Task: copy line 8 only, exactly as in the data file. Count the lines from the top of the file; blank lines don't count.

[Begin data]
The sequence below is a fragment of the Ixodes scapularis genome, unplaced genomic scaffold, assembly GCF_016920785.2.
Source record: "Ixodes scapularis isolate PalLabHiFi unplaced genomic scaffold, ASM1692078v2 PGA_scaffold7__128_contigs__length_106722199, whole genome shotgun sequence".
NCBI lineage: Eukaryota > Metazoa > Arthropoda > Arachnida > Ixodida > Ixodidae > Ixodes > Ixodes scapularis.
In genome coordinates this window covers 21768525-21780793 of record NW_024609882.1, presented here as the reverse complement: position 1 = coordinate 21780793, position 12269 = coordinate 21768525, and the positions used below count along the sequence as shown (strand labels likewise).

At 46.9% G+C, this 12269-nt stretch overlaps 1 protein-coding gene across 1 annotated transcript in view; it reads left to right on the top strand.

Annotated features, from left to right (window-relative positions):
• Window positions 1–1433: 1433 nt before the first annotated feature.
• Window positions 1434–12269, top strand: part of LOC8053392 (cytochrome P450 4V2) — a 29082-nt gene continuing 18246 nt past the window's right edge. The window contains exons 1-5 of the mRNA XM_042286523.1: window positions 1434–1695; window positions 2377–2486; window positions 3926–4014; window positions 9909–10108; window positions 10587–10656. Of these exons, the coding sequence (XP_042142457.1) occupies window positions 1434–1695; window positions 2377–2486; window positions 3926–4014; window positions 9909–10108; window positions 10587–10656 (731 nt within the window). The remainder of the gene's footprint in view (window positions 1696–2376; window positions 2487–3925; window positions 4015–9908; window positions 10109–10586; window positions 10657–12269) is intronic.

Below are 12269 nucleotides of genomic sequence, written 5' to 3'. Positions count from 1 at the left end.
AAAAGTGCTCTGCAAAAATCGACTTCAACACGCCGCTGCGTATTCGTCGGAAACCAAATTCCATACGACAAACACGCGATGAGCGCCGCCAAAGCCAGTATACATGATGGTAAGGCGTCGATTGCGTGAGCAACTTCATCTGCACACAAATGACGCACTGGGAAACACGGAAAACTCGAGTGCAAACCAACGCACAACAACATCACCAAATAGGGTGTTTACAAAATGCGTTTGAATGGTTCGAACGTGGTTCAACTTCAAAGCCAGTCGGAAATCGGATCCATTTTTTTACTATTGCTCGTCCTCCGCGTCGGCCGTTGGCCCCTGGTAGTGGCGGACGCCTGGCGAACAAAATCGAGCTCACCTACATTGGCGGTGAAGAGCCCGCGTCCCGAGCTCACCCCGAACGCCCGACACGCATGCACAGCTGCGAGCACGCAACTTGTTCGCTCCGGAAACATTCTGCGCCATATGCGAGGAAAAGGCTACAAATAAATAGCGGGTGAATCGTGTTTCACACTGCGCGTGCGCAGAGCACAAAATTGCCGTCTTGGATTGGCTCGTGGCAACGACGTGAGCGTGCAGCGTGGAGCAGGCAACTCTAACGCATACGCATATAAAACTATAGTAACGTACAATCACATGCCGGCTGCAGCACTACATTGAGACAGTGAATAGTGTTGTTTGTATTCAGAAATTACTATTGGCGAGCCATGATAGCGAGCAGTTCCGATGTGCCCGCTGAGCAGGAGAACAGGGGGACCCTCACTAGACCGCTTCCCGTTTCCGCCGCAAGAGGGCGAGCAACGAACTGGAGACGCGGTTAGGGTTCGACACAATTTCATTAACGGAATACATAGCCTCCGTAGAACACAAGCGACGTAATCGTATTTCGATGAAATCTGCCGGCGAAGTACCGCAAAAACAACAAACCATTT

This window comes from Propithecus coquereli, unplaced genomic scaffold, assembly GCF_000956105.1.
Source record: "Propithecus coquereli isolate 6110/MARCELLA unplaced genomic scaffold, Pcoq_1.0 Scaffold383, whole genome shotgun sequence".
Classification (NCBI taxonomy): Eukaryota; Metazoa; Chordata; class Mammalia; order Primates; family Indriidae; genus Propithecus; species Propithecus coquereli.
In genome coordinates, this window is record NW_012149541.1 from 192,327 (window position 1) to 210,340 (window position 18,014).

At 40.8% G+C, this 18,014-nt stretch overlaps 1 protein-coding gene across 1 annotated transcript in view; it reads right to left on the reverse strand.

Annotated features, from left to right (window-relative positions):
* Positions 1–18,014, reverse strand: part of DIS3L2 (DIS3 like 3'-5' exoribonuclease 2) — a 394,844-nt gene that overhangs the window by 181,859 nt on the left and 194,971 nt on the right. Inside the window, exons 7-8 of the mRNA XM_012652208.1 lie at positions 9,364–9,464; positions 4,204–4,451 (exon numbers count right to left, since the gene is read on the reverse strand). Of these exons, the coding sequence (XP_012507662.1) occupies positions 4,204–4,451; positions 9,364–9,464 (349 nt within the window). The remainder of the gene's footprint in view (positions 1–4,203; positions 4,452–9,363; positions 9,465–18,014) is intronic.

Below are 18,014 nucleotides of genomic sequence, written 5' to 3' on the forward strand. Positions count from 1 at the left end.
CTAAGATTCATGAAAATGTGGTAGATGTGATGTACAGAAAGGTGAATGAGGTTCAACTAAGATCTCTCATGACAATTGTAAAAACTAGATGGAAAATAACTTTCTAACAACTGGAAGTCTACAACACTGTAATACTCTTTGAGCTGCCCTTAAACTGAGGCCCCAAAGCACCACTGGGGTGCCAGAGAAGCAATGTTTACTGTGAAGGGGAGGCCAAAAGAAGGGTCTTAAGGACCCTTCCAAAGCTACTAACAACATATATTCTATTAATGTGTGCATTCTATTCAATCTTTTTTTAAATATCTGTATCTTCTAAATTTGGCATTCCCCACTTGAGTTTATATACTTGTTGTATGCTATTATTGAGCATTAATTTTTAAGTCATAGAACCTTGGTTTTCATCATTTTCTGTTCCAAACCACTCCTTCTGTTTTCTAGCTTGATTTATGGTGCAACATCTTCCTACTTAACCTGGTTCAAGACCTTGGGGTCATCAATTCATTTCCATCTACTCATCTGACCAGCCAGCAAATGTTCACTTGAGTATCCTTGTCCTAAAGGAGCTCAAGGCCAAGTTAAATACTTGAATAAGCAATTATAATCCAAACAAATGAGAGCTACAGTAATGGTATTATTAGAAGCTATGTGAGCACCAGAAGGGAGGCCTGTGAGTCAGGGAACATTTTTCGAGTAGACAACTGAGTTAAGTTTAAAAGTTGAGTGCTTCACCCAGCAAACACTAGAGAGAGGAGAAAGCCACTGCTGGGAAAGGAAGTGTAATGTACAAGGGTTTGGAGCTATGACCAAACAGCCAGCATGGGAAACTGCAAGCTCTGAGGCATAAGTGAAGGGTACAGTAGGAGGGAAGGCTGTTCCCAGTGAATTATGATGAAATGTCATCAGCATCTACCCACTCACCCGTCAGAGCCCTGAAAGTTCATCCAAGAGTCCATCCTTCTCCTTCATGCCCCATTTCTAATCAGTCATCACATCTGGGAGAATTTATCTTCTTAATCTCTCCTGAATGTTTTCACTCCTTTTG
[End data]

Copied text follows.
• Window positions 1434–12269, top strand: part of LOC8053392 (cytochrome P450 4V2) — a 29082-nt gene continuing 18246 nt past the window's right edge. The window contains exons 1-5 of the mRNA XM_042286523.1: window positions 1434–1695; window positions 2377–2486; window positions 3926–4014; window positions 9909–10108; window positions 10587–10656. Of these exons, the coding sequence (XP_042142457.1) occupies window positions 1434–1695; window positions 2377–2486; window positions 3926–4014; window positions 9909–10108; window positions 10587–10656 (731 nt within the window). The remainder of the gene's footprint in view (window positions 1696–2376; window positions 2487–3925; window positions 4015–9908; window positions 10109–10586; window positions 10657–12269) is intronic.